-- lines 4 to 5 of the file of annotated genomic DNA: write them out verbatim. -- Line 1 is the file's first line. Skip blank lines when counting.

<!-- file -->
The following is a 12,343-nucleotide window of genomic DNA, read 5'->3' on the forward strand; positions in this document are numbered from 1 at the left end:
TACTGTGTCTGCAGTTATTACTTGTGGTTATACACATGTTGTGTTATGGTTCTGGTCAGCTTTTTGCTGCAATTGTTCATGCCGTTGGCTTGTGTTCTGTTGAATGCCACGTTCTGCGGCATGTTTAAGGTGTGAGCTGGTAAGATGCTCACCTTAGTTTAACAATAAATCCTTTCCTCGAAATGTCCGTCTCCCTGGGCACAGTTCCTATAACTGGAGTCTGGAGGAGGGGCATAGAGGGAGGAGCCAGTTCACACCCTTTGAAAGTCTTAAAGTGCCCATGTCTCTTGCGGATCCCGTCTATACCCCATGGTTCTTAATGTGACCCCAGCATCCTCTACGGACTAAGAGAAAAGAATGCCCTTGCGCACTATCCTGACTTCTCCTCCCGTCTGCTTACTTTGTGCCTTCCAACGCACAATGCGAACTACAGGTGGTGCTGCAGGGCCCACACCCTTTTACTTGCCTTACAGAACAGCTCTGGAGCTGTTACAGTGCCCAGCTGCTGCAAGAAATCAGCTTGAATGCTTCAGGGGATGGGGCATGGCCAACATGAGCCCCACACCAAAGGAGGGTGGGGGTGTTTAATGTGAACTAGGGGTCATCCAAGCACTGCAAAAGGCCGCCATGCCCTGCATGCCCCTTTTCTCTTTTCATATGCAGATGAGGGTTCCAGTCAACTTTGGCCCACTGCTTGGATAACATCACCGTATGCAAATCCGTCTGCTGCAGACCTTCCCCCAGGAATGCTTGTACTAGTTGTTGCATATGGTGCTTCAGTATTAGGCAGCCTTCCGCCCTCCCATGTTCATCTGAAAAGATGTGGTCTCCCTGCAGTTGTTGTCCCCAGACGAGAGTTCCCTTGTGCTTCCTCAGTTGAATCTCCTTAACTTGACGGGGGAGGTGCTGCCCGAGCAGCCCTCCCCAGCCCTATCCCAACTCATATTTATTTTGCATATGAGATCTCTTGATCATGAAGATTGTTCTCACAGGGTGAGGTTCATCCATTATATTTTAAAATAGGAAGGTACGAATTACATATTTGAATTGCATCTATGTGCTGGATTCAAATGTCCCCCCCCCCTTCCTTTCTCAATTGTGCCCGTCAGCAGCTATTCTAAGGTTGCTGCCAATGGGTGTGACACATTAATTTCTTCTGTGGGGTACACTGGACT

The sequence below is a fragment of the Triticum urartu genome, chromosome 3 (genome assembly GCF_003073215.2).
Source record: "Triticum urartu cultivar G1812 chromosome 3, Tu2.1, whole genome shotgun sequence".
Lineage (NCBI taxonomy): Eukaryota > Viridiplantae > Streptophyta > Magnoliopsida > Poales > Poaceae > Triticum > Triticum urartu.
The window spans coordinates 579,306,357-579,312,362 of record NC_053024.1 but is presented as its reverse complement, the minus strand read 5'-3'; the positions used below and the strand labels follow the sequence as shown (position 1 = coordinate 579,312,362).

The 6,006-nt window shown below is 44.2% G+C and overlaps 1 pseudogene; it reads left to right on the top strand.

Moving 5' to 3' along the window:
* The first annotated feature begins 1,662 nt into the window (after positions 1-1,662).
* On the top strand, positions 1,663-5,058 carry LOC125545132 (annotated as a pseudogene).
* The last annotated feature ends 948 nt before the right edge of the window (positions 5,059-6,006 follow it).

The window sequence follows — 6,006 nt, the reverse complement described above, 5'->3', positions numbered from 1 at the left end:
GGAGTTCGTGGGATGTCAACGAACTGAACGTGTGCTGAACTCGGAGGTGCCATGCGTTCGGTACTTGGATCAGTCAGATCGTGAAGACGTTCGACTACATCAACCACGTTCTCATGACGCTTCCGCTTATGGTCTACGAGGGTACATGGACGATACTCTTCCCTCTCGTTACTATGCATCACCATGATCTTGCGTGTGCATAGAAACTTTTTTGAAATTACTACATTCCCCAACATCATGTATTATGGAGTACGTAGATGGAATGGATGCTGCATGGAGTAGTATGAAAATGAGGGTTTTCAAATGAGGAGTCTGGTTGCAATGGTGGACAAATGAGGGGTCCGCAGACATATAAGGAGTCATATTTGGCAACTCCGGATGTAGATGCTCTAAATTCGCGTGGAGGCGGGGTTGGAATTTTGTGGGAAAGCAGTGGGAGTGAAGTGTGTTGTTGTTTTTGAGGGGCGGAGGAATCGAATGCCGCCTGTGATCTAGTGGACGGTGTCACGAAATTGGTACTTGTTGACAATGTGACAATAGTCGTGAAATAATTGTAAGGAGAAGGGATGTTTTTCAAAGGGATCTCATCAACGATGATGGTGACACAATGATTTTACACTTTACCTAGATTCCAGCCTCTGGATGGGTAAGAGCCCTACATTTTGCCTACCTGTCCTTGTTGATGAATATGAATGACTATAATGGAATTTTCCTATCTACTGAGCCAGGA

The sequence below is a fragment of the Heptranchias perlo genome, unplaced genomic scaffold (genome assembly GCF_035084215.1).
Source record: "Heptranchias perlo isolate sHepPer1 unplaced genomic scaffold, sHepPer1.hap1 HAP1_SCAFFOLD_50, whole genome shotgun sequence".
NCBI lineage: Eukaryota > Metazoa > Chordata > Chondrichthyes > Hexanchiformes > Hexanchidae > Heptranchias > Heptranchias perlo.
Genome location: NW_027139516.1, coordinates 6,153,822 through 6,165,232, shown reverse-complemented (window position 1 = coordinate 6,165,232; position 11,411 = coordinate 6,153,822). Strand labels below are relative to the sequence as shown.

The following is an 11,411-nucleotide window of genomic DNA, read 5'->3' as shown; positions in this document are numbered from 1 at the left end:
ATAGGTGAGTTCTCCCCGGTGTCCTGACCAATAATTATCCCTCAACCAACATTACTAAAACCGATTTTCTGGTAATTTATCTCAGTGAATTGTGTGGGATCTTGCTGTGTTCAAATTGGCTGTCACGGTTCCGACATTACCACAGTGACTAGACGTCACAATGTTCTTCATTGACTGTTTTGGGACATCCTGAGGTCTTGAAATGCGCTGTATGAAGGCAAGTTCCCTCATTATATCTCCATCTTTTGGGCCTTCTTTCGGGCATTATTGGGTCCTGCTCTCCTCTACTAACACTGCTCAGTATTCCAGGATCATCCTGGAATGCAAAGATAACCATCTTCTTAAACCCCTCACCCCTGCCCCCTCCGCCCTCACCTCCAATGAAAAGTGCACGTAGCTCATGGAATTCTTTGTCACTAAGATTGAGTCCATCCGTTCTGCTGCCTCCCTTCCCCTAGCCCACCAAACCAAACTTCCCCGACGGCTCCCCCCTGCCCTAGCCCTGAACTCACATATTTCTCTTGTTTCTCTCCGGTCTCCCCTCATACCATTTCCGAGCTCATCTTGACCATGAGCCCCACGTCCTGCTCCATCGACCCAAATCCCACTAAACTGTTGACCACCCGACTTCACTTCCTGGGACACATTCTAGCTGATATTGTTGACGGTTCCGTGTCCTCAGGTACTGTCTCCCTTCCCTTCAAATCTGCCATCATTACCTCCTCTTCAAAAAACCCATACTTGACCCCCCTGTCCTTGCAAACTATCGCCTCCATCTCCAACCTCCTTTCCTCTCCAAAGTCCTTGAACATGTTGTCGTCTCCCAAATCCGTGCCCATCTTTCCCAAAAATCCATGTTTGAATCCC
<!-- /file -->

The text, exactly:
Source record: "Triticum urartu cultivar G1812 chromosome 3, Tu2.1, whole genome shotgun sequence".
Lineage (NCBI taxonomy): Eukaryota > Viridiplantae > Streptophyta > Magnoliopsida > Poales > Poaceae > Triticum > Triticum urartu.